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IITMSAT Communications System : A LeanSat Design Approach

Status Report From: arXiv.org e-Print archive
Posted: Thursday, November 9, 2017

Akshay Gulati, Shubham Chavan, Joseph Samuel, Sampoornam Srinivasan, Pradeep Shekhar, Akshat Dave, Aditya Sant, Sourbh Bhadane, Mayug Maniparambil, Vishnu Prasad Sivasankarakurup, Dhanalakshmi Durairaj, David Koilpillai, Harishankar Ramachandran
(Submitted on 3 Nov 2017)

IITMSAT is a student-built nano satellite mission of Indian Institute of Technology Madras, Chennai, India. The objective is to study the precipitation of high energy electrons and protons from Van-Allen radiation belts to lower altitude of 600-900 km due to resonance interaction with low frequency EM waves. The unique communications system design of IITMSAT evolves from the challenging downlink data requirement of 1 MB per day in the UHF band posed by the mission and the satellite's payload, SPEED (Space based Proton and Electron Energy Detector). To ensure continuous downlink data stream in the short Low earth Orbit passes, a robust physical layer protocol was designed to counter time-varying aspects of a Space-Earth telecom link. For the on-board communications system, two types of design alternatives exist for each module. The first option is a custom design wherein a module is developed from scratch using discrete components.The other option is an integrated design wherein an electronics COTS module can be directly plugged into the subsystem. This module is evaluated by carrying out vibration and thermal tests. If an integrated module is low-cost and meets the design requirements, it is preferred over a custom design. In order to carry out performance tests under simulated link conditions, an RF attenuation test setup was designed that can work at extreme temperatures. Burn-In tests for 72 hours at ambient and extreme temperatures were carried out. Integrated tests indicate all IITMSAT design requirements have been met. Hence a robust communications system has been validated. The time taken for development of on-board telecom and GS was less than a year and was achieved at a low cost which agrees to a LeanSat approach.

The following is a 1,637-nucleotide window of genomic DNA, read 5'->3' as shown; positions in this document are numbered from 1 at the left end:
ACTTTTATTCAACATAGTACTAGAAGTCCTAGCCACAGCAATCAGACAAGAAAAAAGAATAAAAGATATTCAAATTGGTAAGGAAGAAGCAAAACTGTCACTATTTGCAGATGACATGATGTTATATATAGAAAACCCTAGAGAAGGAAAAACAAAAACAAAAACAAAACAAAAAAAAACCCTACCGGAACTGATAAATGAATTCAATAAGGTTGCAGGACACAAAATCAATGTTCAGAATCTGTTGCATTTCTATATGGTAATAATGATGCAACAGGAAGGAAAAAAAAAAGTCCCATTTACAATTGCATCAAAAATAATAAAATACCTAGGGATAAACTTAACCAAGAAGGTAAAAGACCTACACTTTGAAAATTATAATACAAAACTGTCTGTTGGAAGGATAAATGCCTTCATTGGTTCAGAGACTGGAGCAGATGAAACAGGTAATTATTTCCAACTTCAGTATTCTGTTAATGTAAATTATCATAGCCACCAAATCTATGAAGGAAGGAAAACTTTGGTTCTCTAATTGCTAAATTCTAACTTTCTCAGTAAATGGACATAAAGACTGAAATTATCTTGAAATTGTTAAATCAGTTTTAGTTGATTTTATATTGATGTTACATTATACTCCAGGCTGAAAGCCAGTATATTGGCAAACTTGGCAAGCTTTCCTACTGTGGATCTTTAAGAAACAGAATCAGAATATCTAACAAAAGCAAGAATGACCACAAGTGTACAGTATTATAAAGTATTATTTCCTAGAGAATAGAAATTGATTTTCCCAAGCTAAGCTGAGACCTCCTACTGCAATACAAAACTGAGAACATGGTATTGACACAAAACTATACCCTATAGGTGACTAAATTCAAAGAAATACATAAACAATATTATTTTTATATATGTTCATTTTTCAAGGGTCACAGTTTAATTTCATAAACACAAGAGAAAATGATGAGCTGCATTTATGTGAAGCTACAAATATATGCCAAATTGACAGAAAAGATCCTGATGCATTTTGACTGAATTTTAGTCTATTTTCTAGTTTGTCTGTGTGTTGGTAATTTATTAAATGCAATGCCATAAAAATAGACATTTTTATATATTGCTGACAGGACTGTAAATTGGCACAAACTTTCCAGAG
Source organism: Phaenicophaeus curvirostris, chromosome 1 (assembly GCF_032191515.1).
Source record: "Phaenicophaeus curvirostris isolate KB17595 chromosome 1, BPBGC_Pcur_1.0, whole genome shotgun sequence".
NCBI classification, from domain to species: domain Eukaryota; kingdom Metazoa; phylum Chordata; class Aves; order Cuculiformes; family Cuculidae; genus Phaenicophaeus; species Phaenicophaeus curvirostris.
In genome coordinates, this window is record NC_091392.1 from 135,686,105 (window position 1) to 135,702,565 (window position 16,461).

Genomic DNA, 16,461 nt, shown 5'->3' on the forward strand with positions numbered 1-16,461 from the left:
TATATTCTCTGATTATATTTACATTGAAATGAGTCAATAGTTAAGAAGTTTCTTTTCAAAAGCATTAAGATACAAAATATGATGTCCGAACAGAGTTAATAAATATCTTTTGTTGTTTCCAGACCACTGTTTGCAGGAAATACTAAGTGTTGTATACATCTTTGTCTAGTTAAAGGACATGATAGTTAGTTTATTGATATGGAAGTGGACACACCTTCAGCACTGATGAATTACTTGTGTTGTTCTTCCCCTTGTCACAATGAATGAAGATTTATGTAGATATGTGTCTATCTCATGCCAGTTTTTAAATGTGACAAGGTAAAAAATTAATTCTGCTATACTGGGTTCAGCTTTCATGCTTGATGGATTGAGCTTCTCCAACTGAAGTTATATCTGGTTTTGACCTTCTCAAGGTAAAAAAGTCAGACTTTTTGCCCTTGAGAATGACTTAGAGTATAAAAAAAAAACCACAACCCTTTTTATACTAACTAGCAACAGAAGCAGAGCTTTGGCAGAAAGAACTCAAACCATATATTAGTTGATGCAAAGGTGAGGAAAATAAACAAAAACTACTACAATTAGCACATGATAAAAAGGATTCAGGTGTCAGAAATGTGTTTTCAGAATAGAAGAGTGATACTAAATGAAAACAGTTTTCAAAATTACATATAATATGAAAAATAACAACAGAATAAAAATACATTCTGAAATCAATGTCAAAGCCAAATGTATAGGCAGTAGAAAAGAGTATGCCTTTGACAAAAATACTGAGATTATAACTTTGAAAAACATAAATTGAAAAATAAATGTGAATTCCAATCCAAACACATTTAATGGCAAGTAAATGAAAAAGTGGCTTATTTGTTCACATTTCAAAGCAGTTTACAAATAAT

Comments:    25 pages, 10 figures, Submitted to and accepted at The 3rd IAA Conference On University Satellite Missions
Subjects:    Instrumentation and Methods for Astrophysics (astro-ph.IM); Earth and Planetary Astrophysics (astro-ph.EP); Space Physics (physics.space-ph)
Cite as:    arXiv:1711.01145 [astro-ph.IM] (or arXiv:1711.01145v1 [astro-ph.IM] for this version)
Submission history
From: Vishnu Prasad Sivasankarakurup
[v1] Fri, 3 Nov 2017 13:19:03 GMT (892kb)
https://arxiv.org/abs/1711.01145

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